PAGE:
Frequently Asked Questions (F.A.Q.)
Use of Website / General
Restrictions of property.
Taxes and the value of property.
Homestead and other exemptions.
Q: Do you offer any training sessions for using the website to its maximum potential?
A: Periodic training sessions are offered based on demand. Please contact our office to be added to a waiting list or inquire about a training session at your office for groups with 30 or more people.
Q: How is your parcel id (folio, pin) formatted?
A: The identification number we use is based on the Public Land Survey System (PLSS), in the form of Section(S)-Township(T)-Range(R)-Subdivision(D)-Block(B)-Lot(L). The implied notations will appear as: SS-TT-RR-DDD.D-BBB.BL-LLL.L (i.e. Section 27 South, Township 24 East, Range 21 East, Subdivision 40, Block 9, Lot 2 would show as: 27-21-21-0400-00900-0020.)
Q: What kind of information can I access/download from this site?
A: Our online data base provides current property details, such as ownership, assessments, legal descriptions, and other general information. This information can be accessed by using parcel number, owners name, address and subdivision criteria on our records search
page or by using a variety of criteria on our recent sales
page. Source Appraisal and GIS data along with supporting metadata can be accessed from our downloads
page. However, we are unable to offer technical support concerning these downloads.
Q: What does this code mean or can I see a list of all codes?
A: A listing of all the reference codes used on our site can be found here
Q: How current is the information on this site?
A: Property information shown on our site is identical to the information you would see on a visit to our office unless otherwise noted on the page. Please note: name and address changes require processing time and therefore the most current information may not be available.
Q: Why do some properties I know exist not show on your website?
A: Certain property owners such as judges and law enforcement personnel have public disclosure protection per F.S. 119.
Q: Where can I find out my deed restrictions or information on my homeowners association?
A: Deed restrictions of record are recorded by the Office of the Clerk of Circuit Court. You may be able to use their website for further research: www.pascoclerk.com
Q: What can I build or do with this property?
A: To find out if a lot is buildable, you will need to contact the Pasco County Zoning/Permitting Office at 352-521-4279 or 727-847-8132.
Q: Jurisdictional Authority
A: Future Land Use, Zoning, construction permitting and millage rates are some of the property related regulations managed by the jurisdiction where the parcel is located. Each parcels' jurisdictional authority is indicated underneath the parcel detail "Legal Description." Please contact the indicated jurisdiction for applicable information.
Q: How can I get the owner or other information about this property?
Q: How can I research past owners of property?
A: Property transfers of record are recorded by the Office of the Clerk of the Circuit Court. You may be able to use their website for further research: www.pascoclerk.com
Q: How can I find property for sale?
A: The Property Appraiser's office does not monitor or list properties for sale through any real estate agency. You will need to contact your local Chamber of Commerce, multiple listing service, or realtor for assistance.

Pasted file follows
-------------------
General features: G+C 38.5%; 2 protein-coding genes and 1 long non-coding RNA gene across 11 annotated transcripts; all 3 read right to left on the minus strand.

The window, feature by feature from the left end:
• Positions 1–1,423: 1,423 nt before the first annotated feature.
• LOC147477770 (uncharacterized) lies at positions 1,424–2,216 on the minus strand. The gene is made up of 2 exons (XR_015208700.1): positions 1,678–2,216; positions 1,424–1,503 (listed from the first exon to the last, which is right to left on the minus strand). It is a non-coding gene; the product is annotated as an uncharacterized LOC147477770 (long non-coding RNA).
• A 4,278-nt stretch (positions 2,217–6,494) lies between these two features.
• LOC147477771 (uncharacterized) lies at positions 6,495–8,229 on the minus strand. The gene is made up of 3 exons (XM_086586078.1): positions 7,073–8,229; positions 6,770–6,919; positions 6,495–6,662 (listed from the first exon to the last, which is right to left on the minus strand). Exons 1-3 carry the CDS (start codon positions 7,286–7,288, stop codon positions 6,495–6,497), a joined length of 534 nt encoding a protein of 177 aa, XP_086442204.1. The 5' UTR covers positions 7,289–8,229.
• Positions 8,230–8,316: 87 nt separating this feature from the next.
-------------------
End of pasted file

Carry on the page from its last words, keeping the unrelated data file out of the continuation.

Q: How can I find the owner of property if I don't know the address?
A: Our map search
feature will allow you to see a map of a particular street or intersection. You may utilize the quick info or full info features to obtain ownership. Consult the map page help section
for more information.
Q: Where can I get information on liens, foreclosures or delinquent tax property?
A: Liens and foreclosures of record are recorded by the Office of the Clerk of the Circuit Court. You may be able to use their website for further research: www.pascoclerk.com. For information regarding delinquent taxes, contact the Tax Collector
Q: How can I obtain a listing of names and addresses. This includes out of state owners, vacant property owners, everyone in my subdivision.
A: Under no circumstances will this office identify and list select groups of property owners for purposes unrelated to property assessment. Our source Appraisal and GIS data with supporting metadata can be accessed on our downloads
page. However, we are unable to offer technical support concerning these downloads.
Q: What will the taxes be for a particular property?
A: They can be estimated by using the "Estimate Taxes" page located on our web site. Using our records search
page, enter a parcel number, owner name, address or subdivision name. With the property details displayed, look for and click on the "Estimate Taxes" link.
Q: My neighbor and I have comparable houses. Why do I pay more tax?
A: Carefully check the "Land Detail", "Building Information" and "Extra Features" of the parcel details to ensure that they are in fact comparable. Check the "Total Assessment" value of the two homes for a market value comparison. Tax bill amounts are derived inpart from the "Taxable Value" which for comparable properties can differ greatly based on the various types of exemptions each owner may be receiving and the number of years the exemptions have been in effect.
Q: Can I see if the taxes have been paid and by whom?
A: The Pasco County Tax Collector is responsible for collecting taxes. From our parcel detail page click the "See Tax Collector Information - Current/Delinquent Taxes" link or go directly to the Tax Collector
Q: I applied for Homestead or another exemption and I don't see it on your website.
A: All Homestead Exemption applications undergo an approval process and all approved exemptions will be reflected on your 'Notice of Proposed Property Tax' mailed in August. By Florida Statute law our office is required to contact the property owner by certified mail if the application is disapproved for any reason by July 1st. For your privacy, widow and disability exemptions are not reflected on the website.
Q: How do I get my mortgage adjusted now that I have homestead?